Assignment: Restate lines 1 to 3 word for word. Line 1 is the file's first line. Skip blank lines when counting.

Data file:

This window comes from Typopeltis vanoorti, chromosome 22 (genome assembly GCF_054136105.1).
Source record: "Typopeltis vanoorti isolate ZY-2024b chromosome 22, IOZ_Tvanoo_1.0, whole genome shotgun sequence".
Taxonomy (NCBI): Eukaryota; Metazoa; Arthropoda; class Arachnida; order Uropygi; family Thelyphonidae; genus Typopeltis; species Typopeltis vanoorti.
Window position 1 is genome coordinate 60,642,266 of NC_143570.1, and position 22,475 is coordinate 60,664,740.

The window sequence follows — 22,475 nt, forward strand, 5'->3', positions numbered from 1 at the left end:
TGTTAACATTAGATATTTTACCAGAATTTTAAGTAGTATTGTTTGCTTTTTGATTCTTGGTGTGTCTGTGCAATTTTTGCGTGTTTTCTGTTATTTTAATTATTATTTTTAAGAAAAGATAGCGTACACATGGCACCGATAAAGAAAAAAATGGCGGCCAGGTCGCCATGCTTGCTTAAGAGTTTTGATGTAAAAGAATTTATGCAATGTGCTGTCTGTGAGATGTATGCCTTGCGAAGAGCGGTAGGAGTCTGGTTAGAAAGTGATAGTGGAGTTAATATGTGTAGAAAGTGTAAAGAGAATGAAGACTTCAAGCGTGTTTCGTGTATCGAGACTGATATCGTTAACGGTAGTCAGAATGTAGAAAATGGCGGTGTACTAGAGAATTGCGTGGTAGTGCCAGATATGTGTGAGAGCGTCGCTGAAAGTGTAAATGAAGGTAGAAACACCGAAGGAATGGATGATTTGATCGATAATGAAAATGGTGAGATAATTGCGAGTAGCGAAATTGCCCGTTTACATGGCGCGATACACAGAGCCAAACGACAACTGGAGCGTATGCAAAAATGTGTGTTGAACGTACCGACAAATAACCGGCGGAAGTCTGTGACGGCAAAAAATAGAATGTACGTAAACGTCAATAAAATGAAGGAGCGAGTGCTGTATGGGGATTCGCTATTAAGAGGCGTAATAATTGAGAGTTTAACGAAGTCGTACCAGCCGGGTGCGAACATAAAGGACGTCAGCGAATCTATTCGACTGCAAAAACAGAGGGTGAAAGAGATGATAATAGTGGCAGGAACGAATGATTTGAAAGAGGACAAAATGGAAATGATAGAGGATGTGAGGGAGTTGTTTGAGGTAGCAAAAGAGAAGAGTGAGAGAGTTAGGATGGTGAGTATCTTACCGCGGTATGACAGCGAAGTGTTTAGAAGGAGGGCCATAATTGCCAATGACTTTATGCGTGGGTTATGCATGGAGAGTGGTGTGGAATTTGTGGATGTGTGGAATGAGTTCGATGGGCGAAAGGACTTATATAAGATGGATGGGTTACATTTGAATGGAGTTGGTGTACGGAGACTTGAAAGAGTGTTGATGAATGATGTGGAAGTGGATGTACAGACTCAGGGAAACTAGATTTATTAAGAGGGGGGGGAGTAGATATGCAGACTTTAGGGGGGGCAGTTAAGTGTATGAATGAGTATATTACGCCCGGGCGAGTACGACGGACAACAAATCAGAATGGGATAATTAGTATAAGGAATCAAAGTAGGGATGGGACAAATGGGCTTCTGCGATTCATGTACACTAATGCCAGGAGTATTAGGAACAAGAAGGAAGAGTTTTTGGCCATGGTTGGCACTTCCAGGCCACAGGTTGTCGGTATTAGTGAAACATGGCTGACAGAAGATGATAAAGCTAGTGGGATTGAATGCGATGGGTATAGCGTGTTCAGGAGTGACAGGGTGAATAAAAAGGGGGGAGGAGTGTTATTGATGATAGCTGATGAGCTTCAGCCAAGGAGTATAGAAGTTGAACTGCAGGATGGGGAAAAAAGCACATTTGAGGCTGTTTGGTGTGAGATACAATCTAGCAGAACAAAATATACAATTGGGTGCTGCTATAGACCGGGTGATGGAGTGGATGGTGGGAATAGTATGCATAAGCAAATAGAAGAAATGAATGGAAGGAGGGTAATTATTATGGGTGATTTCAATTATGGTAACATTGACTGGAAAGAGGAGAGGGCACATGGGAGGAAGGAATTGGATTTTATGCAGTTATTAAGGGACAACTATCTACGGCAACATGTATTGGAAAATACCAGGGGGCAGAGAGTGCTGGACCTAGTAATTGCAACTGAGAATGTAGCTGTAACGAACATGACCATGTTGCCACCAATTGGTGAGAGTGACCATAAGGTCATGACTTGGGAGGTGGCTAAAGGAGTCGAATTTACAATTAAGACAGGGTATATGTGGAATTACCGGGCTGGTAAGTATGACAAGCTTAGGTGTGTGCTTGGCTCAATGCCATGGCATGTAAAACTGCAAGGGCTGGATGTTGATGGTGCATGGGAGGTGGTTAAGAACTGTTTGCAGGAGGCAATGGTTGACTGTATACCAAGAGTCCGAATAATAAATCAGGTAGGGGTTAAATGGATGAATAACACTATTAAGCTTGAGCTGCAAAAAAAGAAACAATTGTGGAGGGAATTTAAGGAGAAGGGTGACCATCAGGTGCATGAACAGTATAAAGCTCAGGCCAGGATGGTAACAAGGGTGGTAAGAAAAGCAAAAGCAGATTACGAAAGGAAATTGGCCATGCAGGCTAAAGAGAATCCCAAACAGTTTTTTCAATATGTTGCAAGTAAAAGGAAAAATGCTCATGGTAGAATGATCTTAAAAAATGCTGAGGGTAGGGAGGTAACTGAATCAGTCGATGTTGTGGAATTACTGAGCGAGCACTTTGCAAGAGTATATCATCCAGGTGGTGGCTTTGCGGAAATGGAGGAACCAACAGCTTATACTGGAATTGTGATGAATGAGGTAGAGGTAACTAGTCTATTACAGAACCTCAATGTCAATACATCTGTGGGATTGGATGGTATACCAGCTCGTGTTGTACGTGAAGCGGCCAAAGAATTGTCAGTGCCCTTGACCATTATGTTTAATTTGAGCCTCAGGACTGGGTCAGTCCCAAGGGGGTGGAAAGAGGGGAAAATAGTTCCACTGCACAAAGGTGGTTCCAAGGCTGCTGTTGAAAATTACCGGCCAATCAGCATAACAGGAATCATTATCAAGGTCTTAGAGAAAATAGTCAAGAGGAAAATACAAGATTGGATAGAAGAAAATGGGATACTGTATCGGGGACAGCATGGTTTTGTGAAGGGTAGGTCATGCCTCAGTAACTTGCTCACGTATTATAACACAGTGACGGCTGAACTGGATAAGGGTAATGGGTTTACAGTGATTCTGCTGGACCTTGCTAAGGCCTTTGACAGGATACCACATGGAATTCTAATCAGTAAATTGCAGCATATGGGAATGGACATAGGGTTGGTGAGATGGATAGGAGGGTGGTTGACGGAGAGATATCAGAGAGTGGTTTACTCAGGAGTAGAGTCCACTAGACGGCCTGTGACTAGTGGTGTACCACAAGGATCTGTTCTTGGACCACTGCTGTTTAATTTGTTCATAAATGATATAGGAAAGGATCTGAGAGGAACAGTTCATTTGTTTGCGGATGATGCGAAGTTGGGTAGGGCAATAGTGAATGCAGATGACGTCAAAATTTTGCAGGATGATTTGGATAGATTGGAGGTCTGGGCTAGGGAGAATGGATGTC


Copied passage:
This window comes from Typopeltis vanoorti, chromosome 22 (genome assembly GCF_054136105.1).
Source record: "Typopeltis vanoorti isolate ZY-2024b chromosome 22, IOZ_Tvanoo_1.0, whole genome shotgun sequence".
Taxonomy (NCBI): Eukaryota; Metazoa; Arthropoda; class Arachnida; order Uropygi; family Thelyphonidae; genus Typopeltis; species Typopeltis vanoorti.